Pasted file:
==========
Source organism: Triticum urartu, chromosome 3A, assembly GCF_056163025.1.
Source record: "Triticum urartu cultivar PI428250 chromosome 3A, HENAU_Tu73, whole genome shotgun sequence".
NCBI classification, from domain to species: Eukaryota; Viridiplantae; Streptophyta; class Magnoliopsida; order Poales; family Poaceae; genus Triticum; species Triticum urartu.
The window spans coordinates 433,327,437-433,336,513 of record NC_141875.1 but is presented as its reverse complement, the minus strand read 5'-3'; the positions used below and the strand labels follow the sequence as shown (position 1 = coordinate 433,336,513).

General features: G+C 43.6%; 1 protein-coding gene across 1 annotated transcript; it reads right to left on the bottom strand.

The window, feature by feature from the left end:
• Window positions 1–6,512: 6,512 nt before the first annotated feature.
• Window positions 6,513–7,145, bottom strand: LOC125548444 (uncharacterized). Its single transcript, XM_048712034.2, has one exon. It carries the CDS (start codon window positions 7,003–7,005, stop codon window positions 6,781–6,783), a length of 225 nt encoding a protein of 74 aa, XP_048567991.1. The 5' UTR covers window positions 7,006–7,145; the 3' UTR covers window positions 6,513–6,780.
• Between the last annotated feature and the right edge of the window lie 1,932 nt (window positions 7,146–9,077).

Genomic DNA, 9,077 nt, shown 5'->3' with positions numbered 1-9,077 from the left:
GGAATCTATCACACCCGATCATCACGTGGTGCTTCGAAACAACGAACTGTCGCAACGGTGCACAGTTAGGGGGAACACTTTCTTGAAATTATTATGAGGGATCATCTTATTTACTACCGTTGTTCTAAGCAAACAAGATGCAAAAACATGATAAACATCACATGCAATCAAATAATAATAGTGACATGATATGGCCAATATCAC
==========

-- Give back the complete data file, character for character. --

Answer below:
Source organism: Triticum urartu, chromosome 3A, assembly GCF_056163025.1.
Source record: "Triticum urartu cultivar PI428250 chromosome 3A, HENAU_Tu73, whole genome shotgun sequence".
NCBI classification, from domain to species: Eukaryota; Viridiplantae; Streptophyta; class Magnoliopsida; order Poales; family Poaceae; genus Triticum; species Triticum urartu.
The window spans coordinates 433,327,437-433,336,513 of record NC_141875.1 but is presented as its reverse complement, the minus strand read 5'-3'; the positions used below and the strand labels follow the sequence as shown (position 1 = coordinate 433,336,513).

General features: G+C 43.6%; 1 protein-coding gene across 1 annotated transcript; it reads right to left on the bottom strand.

The window, feature by feature from the left end:
• Window positions 1–6,512: 6,512 nt before the first annotated feature.
• Window positions 6,513–7,145, bottom strand: LOC125548444 (uncharacterized). Its single transcript, XM_048712034.2, has one exon. It carries the CDS (start codon window positions 7,003–7,005, stop codon window positions 6,781–6,783), a length of 225 nt encoding a protein of 74 aa, XP_048567991.1. The 5' UTR covers window positions 7,006–7,145; the 3' UTR covers window positions 6,513–6,780.
• Between the last annotated feature and the right edge of the window lie 1,932 nt (window positions 7,146–9,077).

Genomic DNA, 9,077 nt, shown 5'->3' with positions numbered 1-9,077 from the left:
GGAATCTATCACACCCGATCATCACGTGGTGCTTCGAAACAACGAACTGTCGCAACGGTGCACAGTTAGGGGGAACACTTTCTTGAAATTATTATGAGGGATCATCTTATTTACTACCGTTGTTCTAAGCAAACAAGATGCAAAAACATGATAAACATCACATGCAATCAAATAATAATAGTGACATGATATGGCCAATATCAC